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'New Wars': the Sierra Leone Case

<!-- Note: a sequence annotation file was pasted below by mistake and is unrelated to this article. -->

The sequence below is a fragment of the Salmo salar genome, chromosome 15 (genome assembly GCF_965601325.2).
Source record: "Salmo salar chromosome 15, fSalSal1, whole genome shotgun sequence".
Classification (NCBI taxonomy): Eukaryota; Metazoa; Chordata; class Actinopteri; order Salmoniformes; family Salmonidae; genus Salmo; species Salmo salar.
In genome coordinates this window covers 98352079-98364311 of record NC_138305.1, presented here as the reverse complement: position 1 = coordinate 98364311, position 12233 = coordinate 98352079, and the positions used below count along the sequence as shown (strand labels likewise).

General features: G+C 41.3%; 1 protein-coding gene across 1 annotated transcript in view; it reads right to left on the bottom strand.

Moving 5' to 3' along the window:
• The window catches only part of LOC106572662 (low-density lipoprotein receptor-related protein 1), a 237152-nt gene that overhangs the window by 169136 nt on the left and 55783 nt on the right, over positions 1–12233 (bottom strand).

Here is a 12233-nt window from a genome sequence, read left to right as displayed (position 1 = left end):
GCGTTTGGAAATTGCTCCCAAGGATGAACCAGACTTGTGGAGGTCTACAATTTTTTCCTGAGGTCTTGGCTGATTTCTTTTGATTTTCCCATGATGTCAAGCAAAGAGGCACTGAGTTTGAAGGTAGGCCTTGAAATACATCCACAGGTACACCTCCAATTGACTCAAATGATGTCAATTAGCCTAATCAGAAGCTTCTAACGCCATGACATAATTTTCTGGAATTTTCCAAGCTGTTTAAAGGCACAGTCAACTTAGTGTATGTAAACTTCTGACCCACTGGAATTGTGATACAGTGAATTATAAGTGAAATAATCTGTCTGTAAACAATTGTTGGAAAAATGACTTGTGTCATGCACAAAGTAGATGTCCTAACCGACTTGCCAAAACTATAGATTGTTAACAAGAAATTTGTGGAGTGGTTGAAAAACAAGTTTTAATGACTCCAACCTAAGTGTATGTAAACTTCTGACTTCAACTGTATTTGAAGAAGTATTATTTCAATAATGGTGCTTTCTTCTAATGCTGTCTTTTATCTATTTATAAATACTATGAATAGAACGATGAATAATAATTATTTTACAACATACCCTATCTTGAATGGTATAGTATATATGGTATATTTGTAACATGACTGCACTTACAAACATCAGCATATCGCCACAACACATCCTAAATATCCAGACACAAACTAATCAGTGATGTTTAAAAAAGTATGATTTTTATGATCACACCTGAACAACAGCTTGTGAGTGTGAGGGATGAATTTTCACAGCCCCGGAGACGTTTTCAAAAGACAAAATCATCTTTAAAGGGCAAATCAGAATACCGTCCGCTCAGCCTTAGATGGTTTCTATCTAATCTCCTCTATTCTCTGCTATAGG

Unformatted Document Text:  Nationalism is frequently cited as a main motivation at the group-level explanation, as well as the political ideology (i.e. the democratic peace theory), both focusing on general war. Ethnic and religious conflicts are more directly associated with civil wars. Yet, given our theoretical prioritization of states as the central players in international relations, civil wars are viewed as a kind of domestic violence incident might be—we aren’t convinced that it constitutes a “real” war. Analysis of war at the state level is clearly relevant to the category of general war. In short, the traditional theoretical approach to understanding war perpetuates the belief that general war is the world’s primary concern. II. How does this differ from today’s global reality? A quick glance at contemporary conflicts in the world clearly shows that general wars are not a primary concern. The organization Global Security lists 42 current conflicts in the world. 3 Only six—Israel and Lebanon, Turkey and Kurdistan (Iraq), the U.S. wars in Afghanistan and Iraq, and U.S. involvement in Djibouti and the Philippines involve more than one state and none of these can be classified as general war. The end of the Cold War is frequently cited as a point of reference after which there was a drastic increase in ethnic and nationalist violence (Brubaker and Laitin 1998). The occurrence of civil wars has also increased dramatically; between 1816 and WWI there were 50 civil wars and in the 1990s alone there were 195 civil wars (Mingst 2004). Using a three pronged definition of civil war (fighting between state and nonstate agents, at least 1,000 killed, at least 100 killed on both sides) Fearon and Laitin (2003) find that the duration of civil wars also increased—from two years in 1947 to 15 years in 1999. Researchers have tried to explain why the end of the Cold War resulted in a rise in civil conflict rather than the expected spread of peace. Brubaker and Laitin (1998, 424) identify two acting forces that have contributed to the rise of civil conflict: the “decay of the Webarian state” and the dissolution of the “left-right ideological axis that has defined the grand lines of much political conflict—and many civil wars—since the French Revolution.” Fearon and Laitin (2003) argue that an increased prevalence in civil wars should not be associated with the end of the Cold War. Their research finds that there has not been an increase in ethnic or religiously driven wars, but an increase in conditions that favor insurgency, “a technique of military conflict characterized by small, lightly armed bands practicing guerilla warfare from rural base areas” (75). They suggest that weak government increase the propensity for insurgency. In other words, globalization pressures have reduced the capacity of weak states to govern effectively and at the same time made it possible for disgruntled minorities to cause major political disruption. As globalization reduces the ability for already ineffective governments to maintain control, increased access to global markets has made it possible for any size group to acquire weapons, to self-finance their activities through (oftentimes) illegal goods markets, and to seek financial and moral backing from abroad. As Berdal (2003) summarizes, “this claim to newness rests, in part, on the assertion that changes in the nature and workings of the global economy, especially in the 1980s and 1990s, are impacting uniquely on the patterns and character of intrastate and/or region-wide conflict 3 Available at: http://www.globalsecurity.org/military/world/war/index.html 3